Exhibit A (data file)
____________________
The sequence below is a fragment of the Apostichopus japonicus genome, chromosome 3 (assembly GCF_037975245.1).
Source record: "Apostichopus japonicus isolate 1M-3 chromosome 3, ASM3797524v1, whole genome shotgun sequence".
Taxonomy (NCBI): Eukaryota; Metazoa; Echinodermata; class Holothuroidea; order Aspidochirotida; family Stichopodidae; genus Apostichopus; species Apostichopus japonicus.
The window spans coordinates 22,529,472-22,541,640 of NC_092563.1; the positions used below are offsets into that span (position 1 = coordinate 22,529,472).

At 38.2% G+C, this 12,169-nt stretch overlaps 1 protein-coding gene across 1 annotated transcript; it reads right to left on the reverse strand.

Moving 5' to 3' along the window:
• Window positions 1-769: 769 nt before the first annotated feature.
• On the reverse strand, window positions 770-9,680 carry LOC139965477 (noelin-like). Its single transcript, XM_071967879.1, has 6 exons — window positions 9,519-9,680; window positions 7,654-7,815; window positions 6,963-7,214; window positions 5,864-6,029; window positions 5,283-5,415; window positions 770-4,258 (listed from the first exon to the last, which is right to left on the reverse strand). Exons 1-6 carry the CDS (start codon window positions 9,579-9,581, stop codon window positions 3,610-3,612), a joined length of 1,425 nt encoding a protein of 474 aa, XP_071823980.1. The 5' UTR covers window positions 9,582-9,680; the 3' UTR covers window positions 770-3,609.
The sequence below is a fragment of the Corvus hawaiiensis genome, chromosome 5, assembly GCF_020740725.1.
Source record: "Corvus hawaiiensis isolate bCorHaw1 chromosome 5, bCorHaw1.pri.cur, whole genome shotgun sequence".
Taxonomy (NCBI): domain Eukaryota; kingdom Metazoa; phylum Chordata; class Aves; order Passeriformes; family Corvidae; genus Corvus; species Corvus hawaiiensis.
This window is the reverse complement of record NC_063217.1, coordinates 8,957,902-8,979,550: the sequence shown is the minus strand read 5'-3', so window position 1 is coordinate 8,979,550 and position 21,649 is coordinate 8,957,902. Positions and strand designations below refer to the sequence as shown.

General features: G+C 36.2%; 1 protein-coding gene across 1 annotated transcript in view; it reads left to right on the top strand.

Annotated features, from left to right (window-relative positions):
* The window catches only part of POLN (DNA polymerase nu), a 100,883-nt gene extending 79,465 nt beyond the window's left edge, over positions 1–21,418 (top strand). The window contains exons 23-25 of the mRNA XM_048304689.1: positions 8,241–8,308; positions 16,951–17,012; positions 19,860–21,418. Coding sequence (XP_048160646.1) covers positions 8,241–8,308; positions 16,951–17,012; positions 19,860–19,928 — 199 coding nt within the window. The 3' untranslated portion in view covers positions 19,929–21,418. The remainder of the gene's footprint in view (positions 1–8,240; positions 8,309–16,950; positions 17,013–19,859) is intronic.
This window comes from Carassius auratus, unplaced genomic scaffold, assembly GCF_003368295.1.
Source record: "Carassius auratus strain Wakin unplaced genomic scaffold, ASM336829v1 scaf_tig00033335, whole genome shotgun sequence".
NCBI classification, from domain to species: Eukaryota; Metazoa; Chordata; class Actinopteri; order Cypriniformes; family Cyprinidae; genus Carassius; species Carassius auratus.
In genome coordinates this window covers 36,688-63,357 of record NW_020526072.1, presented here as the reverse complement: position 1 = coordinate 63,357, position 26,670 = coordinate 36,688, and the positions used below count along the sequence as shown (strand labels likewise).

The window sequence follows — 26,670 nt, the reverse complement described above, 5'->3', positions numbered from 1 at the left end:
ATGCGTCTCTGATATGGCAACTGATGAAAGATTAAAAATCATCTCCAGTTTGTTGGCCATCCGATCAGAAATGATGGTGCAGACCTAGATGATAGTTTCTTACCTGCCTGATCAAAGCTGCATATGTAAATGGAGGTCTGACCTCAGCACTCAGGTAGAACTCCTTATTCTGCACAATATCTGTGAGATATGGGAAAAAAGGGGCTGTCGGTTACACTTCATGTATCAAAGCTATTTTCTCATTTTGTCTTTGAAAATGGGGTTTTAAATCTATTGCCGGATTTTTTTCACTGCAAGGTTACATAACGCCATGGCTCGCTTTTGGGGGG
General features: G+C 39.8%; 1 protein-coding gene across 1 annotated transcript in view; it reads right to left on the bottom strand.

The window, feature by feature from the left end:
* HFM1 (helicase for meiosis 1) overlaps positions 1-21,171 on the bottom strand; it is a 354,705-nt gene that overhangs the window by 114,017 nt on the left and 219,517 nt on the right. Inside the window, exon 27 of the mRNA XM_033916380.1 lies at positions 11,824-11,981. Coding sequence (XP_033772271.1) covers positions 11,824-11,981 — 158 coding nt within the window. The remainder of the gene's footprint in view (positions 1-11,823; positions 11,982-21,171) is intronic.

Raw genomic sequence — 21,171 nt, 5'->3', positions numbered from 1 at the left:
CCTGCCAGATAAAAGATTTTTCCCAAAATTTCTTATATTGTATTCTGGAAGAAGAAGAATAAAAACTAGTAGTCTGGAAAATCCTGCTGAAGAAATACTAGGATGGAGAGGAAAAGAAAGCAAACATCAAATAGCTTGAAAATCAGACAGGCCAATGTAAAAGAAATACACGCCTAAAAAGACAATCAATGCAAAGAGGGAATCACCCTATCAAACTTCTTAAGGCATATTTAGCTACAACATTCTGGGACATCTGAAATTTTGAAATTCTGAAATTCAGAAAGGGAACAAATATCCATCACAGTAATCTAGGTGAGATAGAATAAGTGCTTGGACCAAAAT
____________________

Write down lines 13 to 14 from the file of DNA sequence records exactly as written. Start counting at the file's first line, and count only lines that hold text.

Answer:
General features: G+C 36.2%; 1 protein-coding gene across 1 annotated transcript in view; it reads left to right on the top strand.

Annotated features, from left to right (window-relative positions):